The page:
When the Biden administration's infrastructure negotiations with the Senate Republicans began on Friday with a counteroffer of $ 1.7 trillion, some Congressional Democrats became nervous.
"We move as fast as we can when we grow up, we move as fast as we can in negotiations," Senator Sherrod Brown (D-OH) told Vox on Wednesday. "At some point, if they don't go where we believe the country has to go and where the country seems to want to go, then we'll take off."
President Biden made his opening offer last month – the US $ 2.25 trillion employment plan – and the GOP responded a few weeks ago with a counter-offer for infrastructure worth $ 568 billion. (Separately, the White House also launched a $ 1.8 trillion American family plan that focuses on childcare and education.)
The White House's new $ 1.7 trillion counteroffer settles the $ 65 billion Republicans provided for broadband funding and reduces Biden's road and bridge budget from $ 159 billion to $ 120 Billions of dollars for new investments. It also cuts off research and development from a proposed package and promises to include it in other Congress bills in the future. However, the president's desk continues to fund clean energy, remove lead pipes from American drinking water systems, and promote caregivers.
"We realize that we are still far apart," says a White House memo to Republicans that Vox received. "However, in order to move these negotiations forward, the President has asked us to respond with changes to his American employment plan in the hope that these changes will spur further bipartisan cooperation and progress."
For their part, Republicans don't seem too happy. A statement by a Senate Republican spokesman on Friday said: "After today's meeting, the groups appear further apart after two meetings with White House staff than they did after meeting President Biden."
Democrats on the Hill say they support the White House, which is actively speaking to Republicans. However, some are also concerned that negotiations with Republicans are not meeting current needs – be it on climate change or jobs.
"I don't think it's our job to hand something over just so we can say," Well, that piece over there is non-partisan "and wait for the pat on the back," moderated Senator Bob Casey (D-PA) . told reporters recently. "I think people want us to do big things."
The Democrats' other option is the budget vote, a mechanism that would allow them to pass a massive budget bill with just 51 instead of the required 60 votes – mostly on the party line. This is what Democrats did for Biden's $ 1.9 trillion aid package, Covid-19, and they have at least one more opportunity to do it again before mid-2022.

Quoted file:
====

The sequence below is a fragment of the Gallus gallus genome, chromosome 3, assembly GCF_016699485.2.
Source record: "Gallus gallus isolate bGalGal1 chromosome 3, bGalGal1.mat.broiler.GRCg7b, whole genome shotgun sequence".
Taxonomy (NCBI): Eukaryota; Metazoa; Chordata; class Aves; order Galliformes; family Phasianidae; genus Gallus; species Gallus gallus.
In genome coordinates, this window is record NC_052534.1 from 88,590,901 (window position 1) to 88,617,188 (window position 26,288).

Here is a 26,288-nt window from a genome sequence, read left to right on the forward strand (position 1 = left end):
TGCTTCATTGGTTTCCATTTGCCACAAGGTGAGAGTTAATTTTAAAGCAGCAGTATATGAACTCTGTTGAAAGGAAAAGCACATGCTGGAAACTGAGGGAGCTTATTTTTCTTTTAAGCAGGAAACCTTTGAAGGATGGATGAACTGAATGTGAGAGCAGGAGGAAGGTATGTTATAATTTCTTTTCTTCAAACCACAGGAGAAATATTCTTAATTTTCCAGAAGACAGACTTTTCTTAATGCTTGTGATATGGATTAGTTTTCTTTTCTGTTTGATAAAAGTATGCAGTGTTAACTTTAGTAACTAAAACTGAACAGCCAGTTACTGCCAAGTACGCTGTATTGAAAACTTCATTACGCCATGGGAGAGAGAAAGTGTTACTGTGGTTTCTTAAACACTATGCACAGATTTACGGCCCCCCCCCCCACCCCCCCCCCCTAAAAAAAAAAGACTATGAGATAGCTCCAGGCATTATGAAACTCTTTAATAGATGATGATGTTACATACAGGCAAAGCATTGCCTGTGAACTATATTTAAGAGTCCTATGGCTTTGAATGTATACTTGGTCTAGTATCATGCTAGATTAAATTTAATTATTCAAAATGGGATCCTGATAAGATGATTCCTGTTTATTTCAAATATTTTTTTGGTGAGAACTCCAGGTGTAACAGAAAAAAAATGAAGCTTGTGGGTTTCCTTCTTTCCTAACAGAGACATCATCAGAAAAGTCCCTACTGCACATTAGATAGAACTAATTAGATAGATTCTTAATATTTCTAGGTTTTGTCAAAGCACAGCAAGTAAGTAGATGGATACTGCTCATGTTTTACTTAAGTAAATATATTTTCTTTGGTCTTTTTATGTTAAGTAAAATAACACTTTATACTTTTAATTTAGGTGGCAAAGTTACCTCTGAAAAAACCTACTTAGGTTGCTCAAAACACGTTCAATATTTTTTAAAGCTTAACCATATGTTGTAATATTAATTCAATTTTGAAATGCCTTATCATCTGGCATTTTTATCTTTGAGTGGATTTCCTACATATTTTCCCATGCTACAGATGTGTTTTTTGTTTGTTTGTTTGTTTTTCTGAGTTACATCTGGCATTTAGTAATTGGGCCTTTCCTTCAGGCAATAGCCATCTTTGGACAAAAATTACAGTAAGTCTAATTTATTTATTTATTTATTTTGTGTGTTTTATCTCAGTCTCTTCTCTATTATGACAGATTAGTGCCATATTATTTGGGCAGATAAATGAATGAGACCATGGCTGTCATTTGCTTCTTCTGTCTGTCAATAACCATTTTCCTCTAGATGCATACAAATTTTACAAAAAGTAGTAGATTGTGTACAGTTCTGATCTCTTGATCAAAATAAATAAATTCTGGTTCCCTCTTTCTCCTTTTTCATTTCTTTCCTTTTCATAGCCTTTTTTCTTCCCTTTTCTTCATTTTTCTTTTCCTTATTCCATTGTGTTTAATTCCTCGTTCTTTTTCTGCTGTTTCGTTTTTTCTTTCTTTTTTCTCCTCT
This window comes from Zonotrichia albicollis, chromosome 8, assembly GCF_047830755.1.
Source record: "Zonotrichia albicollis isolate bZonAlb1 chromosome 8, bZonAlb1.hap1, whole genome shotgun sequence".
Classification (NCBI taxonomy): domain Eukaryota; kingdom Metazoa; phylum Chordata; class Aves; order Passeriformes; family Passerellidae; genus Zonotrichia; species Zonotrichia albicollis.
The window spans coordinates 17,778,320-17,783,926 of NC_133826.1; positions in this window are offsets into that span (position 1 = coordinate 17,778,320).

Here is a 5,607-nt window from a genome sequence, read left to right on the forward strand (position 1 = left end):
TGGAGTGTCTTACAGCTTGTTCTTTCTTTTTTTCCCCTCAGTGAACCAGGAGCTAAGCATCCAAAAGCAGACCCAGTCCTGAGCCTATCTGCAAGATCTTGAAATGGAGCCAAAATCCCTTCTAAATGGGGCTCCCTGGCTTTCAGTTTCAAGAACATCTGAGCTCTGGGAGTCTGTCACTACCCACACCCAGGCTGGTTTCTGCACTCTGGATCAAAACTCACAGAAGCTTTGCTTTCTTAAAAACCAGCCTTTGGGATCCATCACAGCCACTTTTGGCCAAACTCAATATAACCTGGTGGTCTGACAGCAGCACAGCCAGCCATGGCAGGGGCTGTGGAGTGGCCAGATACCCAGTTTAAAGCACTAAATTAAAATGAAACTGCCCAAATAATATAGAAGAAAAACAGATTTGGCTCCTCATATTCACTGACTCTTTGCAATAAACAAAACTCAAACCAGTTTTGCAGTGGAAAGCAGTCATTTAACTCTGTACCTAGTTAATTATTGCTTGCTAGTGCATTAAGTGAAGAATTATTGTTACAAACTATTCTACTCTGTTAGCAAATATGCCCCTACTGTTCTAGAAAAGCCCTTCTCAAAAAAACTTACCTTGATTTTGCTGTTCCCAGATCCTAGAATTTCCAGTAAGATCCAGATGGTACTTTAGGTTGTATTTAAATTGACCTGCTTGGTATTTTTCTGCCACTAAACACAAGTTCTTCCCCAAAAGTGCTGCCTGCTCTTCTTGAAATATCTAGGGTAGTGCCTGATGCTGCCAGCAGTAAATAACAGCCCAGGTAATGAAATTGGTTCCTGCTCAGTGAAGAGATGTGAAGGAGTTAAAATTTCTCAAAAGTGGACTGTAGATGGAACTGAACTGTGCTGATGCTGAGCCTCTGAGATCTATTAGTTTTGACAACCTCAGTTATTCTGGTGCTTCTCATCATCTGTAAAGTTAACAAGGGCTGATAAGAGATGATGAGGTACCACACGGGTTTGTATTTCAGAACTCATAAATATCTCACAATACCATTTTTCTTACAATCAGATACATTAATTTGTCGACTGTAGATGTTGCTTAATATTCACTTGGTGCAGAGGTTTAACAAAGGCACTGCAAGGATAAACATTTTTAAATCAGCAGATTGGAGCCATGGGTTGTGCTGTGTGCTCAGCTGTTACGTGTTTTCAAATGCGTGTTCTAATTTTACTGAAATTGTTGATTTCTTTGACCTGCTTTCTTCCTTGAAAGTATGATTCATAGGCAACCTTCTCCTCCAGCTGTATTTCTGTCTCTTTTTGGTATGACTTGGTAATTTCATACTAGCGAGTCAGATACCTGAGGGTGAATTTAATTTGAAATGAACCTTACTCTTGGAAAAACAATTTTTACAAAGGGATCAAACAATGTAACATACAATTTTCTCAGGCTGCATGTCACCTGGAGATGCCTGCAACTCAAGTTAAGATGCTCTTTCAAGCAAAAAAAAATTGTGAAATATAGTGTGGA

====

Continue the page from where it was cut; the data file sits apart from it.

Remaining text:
The Biden administration is caught between two promises: to work with Republicans on Capitol Hill and a promise to adopt an ambitious economic agenda that will redirect the American economy to clean energy and hand over billions to make childcare and long-term care more affordable.
Some progressive climate groups argue that a bipartisan deal could seriously undermine the president's climate change agenda. They argue that Biden will need to invest heavily in electric charging stations and adopt a clean electricity standard to meet its goal of 100 percent clean electricity by 2035. Biden's counteroffer leaves its environmental regulations largely intact, but would forego a $ 180 billion investment in research and development – money that could be vital to the Department of Energy's development of new technologies to combat climate change.
"If you spend money on roads without major investments in mileage standards or the use of electric vehicles, or in new standards to ensure clean electricity by 2030 or 2035, you will reverse the climate," said Jamal Raad, co -Founder of Evergreen Action climate group and former top contributor to Washington Governor Jay Inslee.
As much as some Democrats fear negotiating with Republicans is wasting valuable time, some of Biden's closest allies on Capitol Hill say this is simply part of a process that could lead moderate Democrats to accept reconciliation if and when it happens.
“When the president announced a grand and bold proposal, the American employment plan, several Democrats promptly said, 'I will not vote for it – for reconciliation, a law only for Democrats – unless there is a serious and determined effort for it first the non-partisanship. & # 39; & # 39; Senator Chris Coons (D-DE) told Vox. "It seems to me that the problem isn't that the White House isn't getting brave. It's about order and timing."